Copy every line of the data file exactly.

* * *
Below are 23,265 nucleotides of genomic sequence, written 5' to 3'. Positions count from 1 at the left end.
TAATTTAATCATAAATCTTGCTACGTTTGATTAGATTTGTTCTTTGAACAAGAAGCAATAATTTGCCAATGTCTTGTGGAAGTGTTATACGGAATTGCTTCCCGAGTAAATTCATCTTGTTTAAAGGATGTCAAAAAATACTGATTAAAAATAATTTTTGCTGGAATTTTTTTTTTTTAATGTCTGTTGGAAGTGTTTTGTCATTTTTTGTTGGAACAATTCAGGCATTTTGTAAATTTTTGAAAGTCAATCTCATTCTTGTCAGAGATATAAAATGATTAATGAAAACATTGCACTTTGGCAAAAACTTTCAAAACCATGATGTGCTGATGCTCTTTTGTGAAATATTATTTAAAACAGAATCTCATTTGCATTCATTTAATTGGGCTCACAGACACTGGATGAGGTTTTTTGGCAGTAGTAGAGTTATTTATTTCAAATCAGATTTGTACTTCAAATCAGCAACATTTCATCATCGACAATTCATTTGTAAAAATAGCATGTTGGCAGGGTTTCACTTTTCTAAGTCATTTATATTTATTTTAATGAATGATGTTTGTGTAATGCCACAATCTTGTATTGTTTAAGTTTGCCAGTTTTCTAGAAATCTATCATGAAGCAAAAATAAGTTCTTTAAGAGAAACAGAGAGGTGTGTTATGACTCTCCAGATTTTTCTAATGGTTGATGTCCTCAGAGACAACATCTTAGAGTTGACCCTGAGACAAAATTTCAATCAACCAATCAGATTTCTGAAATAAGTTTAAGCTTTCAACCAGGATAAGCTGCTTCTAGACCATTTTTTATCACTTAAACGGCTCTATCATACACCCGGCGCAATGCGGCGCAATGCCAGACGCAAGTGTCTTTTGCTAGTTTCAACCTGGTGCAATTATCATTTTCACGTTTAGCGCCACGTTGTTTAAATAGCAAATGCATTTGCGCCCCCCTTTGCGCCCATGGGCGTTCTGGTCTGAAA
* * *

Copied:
Below are 23,265 nucleotides of genomic sequence, written 5' to 3'. Positions count from 1 at the left end.
TAATTTAATCATAAATCTTGCTACGTTTGATTAGATTTGTTCTTTGAACAAGAAGCAATAATTTGCCAATGTCTTGTGGAAGTGTTATACGGAATTGCTTCCCGAGTAAATTCATCTTGTTTAAAGGATGTCAAAAAATACTGATTAAAAATAATTTTTGCTGGAATTTTTTTTTTTTAATGTCTGTTGGAAGTGTTTTGTCATTTTTTGTTGGAACAATTCAGGCATTTTGTAAATTTTTGAAAGTCAATCTCATTCTTGTCAGAGATATAAAATGATTAATGAAAACATTGCACTTTGGCAAAAACTTTCAAAACCATGATGTGCTGATGCTCTTTTGTGAAATATTATTTAAAACAGAATCTCATTTGCATTCATTTAATTGGGCTCACAGACACTGGATGAGGTTTTTTGGCAGTAGTAGAGTTATTTATTTCAAATCAGATTTGTACTTCAAATCAGCAACATTTCATCATCGACAATTCATTTGTAAAAATAGCATGTTGGCAGGGTTTCACTTTTCTAAGTCATTTATATTTATTTTAATGAATGATGTTTGTGTAATGCCACAATCTTGTATTGTTTAAGTTTGCCAGTTTTCTAGAAATCTATCATGAAGCAAAAATAAGTTCTTTAAGAGAAACAGAGAGGTGTGTTATGACTCTCCAGATTTTTCTAATGGTTGATGTCCTCAGAGACAACATCTTAGAGTTGACCCTGAGACAAAATTTCAATCAACCAATCAGATTTCTGAAATAAGTTTAAGCTTTCAACCAGGATAAGCTGCTTCTAGACCATTTTTTATCACTTAAACGGCTCTATCATACACCCGGCGCAATGCGGCGCAATGCCAGACGCAAGTGTCTTTTGCTAGTTTCAACCTGGTGCAATTATCATTTTCACGTTTAGCGCCACGTTGTTTAAATAGCAAATGCATTTGCGCCCCCCTTTGCGCCCATGGGCGTTCTGGTCTGAAA